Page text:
Memorial Day

Memorial Day, the last Monday in May, was established as a day of remembrance – to give honor to the men and women who died while serving in the United States Armed Forces. The President of the United States traditionally visits Arlington National Cemetery, and participates in a symbolic wreath-laying ceremony at the Tomb of the Unknown Soldier.

The precise origins of Memorial Day are in dispute; it is generally agreed that the day originated in a day of mourning following the Civil War, when an unprecedented number of soldiers were killed in battle. It is hard to fathom the scale of loss during the Civil War – over 600,000 dead, when the nations’ population was 30 million – 2% of the population killed in battle…

From the Revolutionary War to today, 1.3 million American soldiers have died while serving their nation. It is safe to assume that just as many Americans today oppose their nation’s international policies, so too at all times. But our nation’s freedoms have been hard-earned, and all who enjoy them – all over the world – owe a deep debt to those Americans who made the ultimate sacrifice.

On August 18, 1918, just a month after his youngest son was killed at the front, President Theodore Roosevelt proudly mentions that his other two sons have been wounded – and that “there has been nothing finer in our history than the way our young men have eagerly and gladly gone to France to fight for a high ideal.”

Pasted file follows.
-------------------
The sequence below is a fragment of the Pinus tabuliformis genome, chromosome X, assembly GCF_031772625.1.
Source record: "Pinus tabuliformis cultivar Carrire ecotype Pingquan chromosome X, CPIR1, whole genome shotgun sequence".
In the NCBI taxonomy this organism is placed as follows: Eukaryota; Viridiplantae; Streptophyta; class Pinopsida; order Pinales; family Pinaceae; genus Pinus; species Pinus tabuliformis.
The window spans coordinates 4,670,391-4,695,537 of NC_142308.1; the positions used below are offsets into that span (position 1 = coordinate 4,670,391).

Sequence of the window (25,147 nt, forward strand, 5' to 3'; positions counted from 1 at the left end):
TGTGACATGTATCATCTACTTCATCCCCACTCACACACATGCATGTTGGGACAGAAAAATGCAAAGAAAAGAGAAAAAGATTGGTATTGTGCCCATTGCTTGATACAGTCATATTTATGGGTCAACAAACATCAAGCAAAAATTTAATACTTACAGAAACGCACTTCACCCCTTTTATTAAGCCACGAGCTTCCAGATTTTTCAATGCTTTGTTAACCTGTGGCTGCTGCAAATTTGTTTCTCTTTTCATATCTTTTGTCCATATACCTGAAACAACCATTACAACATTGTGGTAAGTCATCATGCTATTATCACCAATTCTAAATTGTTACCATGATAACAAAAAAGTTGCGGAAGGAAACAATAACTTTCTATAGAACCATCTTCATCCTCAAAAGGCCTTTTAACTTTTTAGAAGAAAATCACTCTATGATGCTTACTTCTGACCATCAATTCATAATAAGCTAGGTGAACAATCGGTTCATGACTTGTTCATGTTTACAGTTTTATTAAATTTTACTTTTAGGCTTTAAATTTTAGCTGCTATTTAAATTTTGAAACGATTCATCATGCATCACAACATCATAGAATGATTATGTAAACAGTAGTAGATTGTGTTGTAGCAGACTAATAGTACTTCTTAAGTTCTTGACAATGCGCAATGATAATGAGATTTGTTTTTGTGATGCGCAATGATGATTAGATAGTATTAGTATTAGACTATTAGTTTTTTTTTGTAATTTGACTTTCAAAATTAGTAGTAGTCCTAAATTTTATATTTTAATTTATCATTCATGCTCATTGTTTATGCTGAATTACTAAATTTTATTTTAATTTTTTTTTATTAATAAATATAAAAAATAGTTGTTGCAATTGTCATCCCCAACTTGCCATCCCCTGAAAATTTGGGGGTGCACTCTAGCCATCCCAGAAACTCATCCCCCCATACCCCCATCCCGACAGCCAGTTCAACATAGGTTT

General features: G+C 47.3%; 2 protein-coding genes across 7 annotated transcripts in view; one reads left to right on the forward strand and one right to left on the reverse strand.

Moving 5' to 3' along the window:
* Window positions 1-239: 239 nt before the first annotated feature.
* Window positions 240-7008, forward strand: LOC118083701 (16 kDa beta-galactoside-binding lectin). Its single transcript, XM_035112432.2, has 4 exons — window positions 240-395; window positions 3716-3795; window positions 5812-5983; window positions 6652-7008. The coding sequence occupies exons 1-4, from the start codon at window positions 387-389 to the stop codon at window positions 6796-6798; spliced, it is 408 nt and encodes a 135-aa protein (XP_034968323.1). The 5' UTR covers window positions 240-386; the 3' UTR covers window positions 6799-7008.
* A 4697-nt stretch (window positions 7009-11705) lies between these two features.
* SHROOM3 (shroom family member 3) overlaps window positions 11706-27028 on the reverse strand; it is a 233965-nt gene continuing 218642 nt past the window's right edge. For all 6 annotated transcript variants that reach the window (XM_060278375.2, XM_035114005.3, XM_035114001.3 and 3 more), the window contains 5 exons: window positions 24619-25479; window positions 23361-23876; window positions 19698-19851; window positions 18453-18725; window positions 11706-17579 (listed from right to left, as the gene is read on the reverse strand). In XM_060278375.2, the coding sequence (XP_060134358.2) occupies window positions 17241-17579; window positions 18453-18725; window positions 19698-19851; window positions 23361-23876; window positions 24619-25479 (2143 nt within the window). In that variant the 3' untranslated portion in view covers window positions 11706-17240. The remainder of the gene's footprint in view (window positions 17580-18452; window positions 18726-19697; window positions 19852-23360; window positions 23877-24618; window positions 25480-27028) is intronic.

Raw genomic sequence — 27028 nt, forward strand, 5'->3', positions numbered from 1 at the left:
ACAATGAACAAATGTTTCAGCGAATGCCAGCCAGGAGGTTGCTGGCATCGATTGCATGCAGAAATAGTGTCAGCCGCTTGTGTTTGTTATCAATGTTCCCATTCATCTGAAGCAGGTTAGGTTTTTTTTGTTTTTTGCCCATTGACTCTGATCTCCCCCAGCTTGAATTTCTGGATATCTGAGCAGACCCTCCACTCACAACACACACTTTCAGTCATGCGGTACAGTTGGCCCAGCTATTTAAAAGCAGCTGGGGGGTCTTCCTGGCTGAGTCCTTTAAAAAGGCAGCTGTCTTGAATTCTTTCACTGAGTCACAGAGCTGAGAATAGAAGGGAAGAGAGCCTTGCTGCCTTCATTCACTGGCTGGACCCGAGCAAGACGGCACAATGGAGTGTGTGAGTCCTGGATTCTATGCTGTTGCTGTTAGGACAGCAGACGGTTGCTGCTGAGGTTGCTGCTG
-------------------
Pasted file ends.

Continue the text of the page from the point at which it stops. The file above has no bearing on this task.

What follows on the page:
Their light shines ever bright – a beacon of democracy and freedom.


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Israel Independence Day: JFK, Truman, & the Partition Plan

Immediately after the United States voted in the U.N. for the partition of Palestine into two states – Arab and Jewish, the State Department convinced President Truman to halt all military shipments to the Middle East. At the time Britain was arming the Arabs, and no one was arming the Jews…

What of even-handedness?

The very day after Truman reassured Chaim Weizmann – the international face of Zionism – of his commitment to partition, the U.S. Ambassador to the U.N. announced that the U.S. recommended abandoning the partition plan, and called for U.N. rule in Palestine.

What of commitment? Consistency of policy?

Here we can see the notes from a memorable speech given by a first-term Congressman from Boston on April 4, 1948. The speaker denounced the “unfortunate reversal… of our policy towards Palestine” as “one of the most discouraging aspects of recent American foreign policy.” He reminded his audience that “since the end of the first World War successive Presidents and Congress have ‘reaffirmed’ the solemn promise of the Balfour declaration” and demanded “explanation from the Administration” as to the “sudden reversal of our position in relation to the partition of Palestine.”

The speaker was the young John F. Kennedy, who had traveled as a student to Jerusalem in 1939, and written at length to his (virulently anti-Semitic) father about the historical intractability of the political situation.

I believe that to this day the United States is torn between an attitude of fraternity with Israel – a nation that shares its deepest values, surrounded by so many nations at fundamental odds with the U.S.A. – and an attitude of realpolitik, where loyalty and common ground mean so little…